BARNSLEY'S communities are being asked to step up and tackle anti-social behaviour and disturbances themselves amid council and police budget cuts.

The council's assistant director of neighbourhood safety, Paul Brannan, says it will not be possible to deliver policing for the really minor community issues any more - because the money is no longer available to pay for staff.

The council is looking to expand Neighbourhood Watch schemes across Barnsley and introduce something new called Good Neighbours, which will ask residents to care for their neighbours during difficult times, like bad weather.

Paul said: "Its inevitable that there are going to be fewer officer resources from traditional services like the council and police.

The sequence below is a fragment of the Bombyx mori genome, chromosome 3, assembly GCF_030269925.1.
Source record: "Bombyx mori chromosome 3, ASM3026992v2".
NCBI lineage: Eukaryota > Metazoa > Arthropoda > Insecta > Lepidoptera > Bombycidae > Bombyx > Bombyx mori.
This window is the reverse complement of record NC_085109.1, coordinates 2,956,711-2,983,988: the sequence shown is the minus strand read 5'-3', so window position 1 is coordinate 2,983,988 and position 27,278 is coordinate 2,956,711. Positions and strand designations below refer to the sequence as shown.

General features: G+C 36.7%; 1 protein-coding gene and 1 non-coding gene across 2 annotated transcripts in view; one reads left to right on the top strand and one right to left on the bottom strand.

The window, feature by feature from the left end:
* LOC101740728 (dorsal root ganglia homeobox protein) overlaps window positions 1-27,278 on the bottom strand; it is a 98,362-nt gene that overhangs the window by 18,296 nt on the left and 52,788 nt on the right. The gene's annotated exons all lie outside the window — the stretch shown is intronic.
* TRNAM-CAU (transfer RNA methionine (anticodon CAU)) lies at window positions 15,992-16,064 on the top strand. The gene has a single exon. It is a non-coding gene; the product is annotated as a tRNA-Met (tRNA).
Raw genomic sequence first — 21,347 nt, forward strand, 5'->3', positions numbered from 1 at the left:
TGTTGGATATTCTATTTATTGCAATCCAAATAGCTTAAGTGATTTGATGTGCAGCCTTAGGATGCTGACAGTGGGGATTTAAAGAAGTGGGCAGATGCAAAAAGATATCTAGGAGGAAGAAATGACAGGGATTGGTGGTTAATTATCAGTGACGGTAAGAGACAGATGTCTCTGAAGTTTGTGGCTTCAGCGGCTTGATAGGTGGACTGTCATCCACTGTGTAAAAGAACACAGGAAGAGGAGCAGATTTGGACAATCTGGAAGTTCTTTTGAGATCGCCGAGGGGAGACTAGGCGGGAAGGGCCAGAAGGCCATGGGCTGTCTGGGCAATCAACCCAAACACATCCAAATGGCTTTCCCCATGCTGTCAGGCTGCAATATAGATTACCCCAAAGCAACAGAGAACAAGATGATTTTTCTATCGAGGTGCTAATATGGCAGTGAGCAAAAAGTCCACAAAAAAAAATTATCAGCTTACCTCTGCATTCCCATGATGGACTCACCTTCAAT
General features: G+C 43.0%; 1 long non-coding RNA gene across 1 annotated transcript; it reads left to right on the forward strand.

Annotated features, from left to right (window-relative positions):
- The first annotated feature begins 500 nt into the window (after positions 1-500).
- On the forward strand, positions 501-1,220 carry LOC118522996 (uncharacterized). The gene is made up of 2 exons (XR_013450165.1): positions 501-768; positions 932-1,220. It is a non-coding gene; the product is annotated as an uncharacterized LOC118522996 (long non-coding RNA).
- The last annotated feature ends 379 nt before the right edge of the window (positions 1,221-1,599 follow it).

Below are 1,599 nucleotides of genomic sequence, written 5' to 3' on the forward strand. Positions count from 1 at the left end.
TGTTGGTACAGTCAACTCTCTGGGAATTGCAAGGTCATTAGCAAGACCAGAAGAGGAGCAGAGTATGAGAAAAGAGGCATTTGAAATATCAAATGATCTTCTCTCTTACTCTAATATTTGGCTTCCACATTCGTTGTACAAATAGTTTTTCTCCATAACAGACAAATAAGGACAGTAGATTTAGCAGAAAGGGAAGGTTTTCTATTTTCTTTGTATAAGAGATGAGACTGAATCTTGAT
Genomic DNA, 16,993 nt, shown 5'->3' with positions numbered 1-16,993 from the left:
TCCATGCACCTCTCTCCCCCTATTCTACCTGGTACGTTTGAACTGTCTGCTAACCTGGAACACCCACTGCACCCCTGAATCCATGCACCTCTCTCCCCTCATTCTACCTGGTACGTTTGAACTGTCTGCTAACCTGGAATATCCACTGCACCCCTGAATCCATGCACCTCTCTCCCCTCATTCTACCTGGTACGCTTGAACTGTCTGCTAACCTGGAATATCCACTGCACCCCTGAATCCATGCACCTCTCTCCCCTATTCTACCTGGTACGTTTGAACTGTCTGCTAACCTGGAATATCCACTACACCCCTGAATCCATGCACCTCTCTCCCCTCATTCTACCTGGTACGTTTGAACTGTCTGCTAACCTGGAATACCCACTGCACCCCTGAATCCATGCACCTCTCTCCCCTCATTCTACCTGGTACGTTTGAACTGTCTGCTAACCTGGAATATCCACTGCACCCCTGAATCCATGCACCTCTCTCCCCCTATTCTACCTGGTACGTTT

"To some extent we have helped to build a culture where we have been there to deal with everything and anything. I think we have got to move away from that culture if we can because there's certain things we're not going to be able to get involved, where we expect people in communities to resolve their own problems.

"That doesn't mean we are going to be asking people to go out and do the police's job for them but we will be trying to do is develop the right sort of environment for the community to feel strong enough to take on some of the lower level types of service that we did in the past.

"We have to move towards strengthening the arm of the community to keep their areas safe and unfortunately some areas will be more challenging than other areas."

Other schemes on the table include a voluntary mentoring service for victims of anti-social behaviour, where other people who have suffered nuisance will meet with them instead of officers to offer advice on how to deal with it.

Paul added: "There seems to be some strength in adversity and there's a barnsley spirit in this and a willingness to step up to the plate. The public seem to have an appetite to keep their own communities safe."